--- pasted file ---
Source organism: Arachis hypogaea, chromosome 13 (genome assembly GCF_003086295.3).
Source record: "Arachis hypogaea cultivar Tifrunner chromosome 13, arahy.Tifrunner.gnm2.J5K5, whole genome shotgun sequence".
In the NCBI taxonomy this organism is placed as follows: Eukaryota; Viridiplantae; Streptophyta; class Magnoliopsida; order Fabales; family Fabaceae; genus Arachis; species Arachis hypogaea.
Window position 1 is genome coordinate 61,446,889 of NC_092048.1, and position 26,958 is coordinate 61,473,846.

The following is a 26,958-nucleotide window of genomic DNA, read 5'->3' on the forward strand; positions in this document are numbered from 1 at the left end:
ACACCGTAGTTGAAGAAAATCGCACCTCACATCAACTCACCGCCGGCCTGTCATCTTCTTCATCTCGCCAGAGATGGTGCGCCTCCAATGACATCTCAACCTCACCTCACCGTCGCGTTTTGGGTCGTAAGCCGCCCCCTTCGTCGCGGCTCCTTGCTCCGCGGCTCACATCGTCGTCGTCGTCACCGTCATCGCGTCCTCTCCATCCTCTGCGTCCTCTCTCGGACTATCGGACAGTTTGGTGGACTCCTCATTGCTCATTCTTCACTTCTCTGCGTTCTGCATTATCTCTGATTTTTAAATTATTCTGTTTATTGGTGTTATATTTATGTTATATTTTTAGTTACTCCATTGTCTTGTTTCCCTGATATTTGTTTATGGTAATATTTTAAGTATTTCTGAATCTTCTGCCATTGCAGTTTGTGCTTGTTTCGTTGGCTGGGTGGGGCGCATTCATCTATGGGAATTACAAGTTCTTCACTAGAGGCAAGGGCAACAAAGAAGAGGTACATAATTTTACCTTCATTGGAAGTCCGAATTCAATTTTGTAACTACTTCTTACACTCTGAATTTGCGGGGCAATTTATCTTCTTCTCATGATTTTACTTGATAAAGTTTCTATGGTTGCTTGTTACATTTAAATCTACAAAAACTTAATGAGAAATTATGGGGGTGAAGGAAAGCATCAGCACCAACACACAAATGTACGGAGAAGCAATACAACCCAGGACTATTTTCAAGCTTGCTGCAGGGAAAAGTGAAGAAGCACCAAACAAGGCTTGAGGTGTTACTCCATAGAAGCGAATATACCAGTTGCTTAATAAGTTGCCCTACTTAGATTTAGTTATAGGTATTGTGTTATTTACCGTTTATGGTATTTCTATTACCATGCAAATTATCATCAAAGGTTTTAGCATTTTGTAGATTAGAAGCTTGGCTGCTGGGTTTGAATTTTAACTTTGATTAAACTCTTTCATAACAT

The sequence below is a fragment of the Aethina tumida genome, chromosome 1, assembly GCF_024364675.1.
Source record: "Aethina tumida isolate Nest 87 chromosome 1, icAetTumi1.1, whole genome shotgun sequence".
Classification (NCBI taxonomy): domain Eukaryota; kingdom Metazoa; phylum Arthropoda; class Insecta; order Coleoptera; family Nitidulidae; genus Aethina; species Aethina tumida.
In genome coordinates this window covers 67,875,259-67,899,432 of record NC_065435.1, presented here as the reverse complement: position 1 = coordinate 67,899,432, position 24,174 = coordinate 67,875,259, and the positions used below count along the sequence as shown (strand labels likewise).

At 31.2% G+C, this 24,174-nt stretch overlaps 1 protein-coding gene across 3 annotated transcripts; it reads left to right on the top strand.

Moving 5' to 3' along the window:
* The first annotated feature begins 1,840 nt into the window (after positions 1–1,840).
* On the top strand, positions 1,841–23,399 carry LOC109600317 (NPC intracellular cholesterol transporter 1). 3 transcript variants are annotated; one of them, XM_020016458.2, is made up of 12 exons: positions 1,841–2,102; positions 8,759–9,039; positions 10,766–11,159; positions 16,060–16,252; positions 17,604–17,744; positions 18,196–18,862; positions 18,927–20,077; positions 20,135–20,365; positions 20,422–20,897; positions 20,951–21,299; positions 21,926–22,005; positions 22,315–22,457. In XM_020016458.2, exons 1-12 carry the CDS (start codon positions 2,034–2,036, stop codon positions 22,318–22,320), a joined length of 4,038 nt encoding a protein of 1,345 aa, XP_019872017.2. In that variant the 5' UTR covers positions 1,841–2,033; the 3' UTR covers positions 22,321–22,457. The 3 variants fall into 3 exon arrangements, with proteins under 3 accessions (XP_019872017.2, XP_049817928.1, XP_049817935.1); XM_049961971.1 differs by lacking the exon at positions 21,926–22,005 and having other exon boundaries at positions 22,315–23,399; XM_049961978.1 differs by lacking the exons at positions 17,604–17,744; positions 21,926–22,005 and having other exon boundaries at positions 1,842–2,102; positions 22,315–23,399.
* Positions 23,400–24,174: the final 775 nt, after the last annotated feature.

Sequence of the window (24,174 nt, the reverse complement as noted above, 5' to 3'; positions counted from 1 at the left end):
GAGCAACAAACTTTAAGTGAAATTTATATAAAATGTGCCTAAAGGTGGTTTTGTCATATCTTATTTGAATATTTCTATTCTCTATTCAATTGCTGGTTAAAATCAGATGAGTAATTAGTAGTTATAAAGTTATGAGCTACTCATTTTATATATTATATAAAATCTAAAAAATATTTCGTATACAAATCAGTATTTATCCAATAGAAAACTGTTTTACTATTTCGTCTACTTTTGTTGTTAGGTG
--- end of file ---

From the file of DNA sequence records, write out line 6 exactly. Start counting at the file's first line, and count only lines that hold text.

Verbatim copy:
ACACCGTAGTTGAAGAAAATCGCACCTCACATCAACTCACCGCCGGCCTGTCATCTTCTTCATCTCGCCAGAGATGGTGCGCCTCCAATGACATCTCAACCTCACCTCACCGTCGCGTTTTGGGTCGTAAGCCGCCCCCTTCGTCGCGGCTCCTTGCTCCGCGGCTCACATCGTCGTCGTCGTCACCGTCATCGCGTCCTCTCCATCCTCTGCGTCCTCTCTCGGACTATCGGACAGTTTGGTGGACTCCTCATTGCTCATTCTTCACTTCTCTGCGTTCTGCATTATCTCTGATTTTTAAATTATTCTGTTTATTGGTGTTATATTTATGTTATATTTTTAGTTACTCCATTGTCTTGTTTCCCTGATATTTGTTTATGGTAATATTTTAAGTATTTCTGAATCTTCTGCCATTGCAGTTTGTGCTTGTTTCGTTGGCTGGGTGGGGCGCATTCATCTATGGGAATTACAAGTTCTTCACTAGAGGCAAGGGCAACAAAGAAGAGGTACATAATTTTACCTTCATTGGAAGTCCGAATTCAATTTTGTAACTACTTCTTACACTCTGAATTTGCGGGGCAATTTATCTTCTTCTCATGATTTTACTTGATAAAGTTTCTATGGTTGCTTGTTACATTTAAATCTACAAAAACTTAATGAGAAATTATGGGGGTGAAGGAAAGCATCAGCACCAACACACAAATGTACGGAGAAGCAATACAACCCAGGACTATTTTCAAGCTTGCTGCAGGGAAAAGTGAAGAAGCACCAAACAAGGCTTGAGGTGTTACTCCATAGAAGCGAATATACCAGTTGCTTAATAAGTTGCCCTACTTAGATTTAGTTATAGGTATTGTGTTATTTACCGTTTATGGTATTTCTATTACCATGCAAATTATCATCAAAGGTTTTAGCATTTTGTAGATTAGAAGCTTGGCTGCTGGGTTTGAATTTTAACTTTGATTAAACTCTTTCATAACAT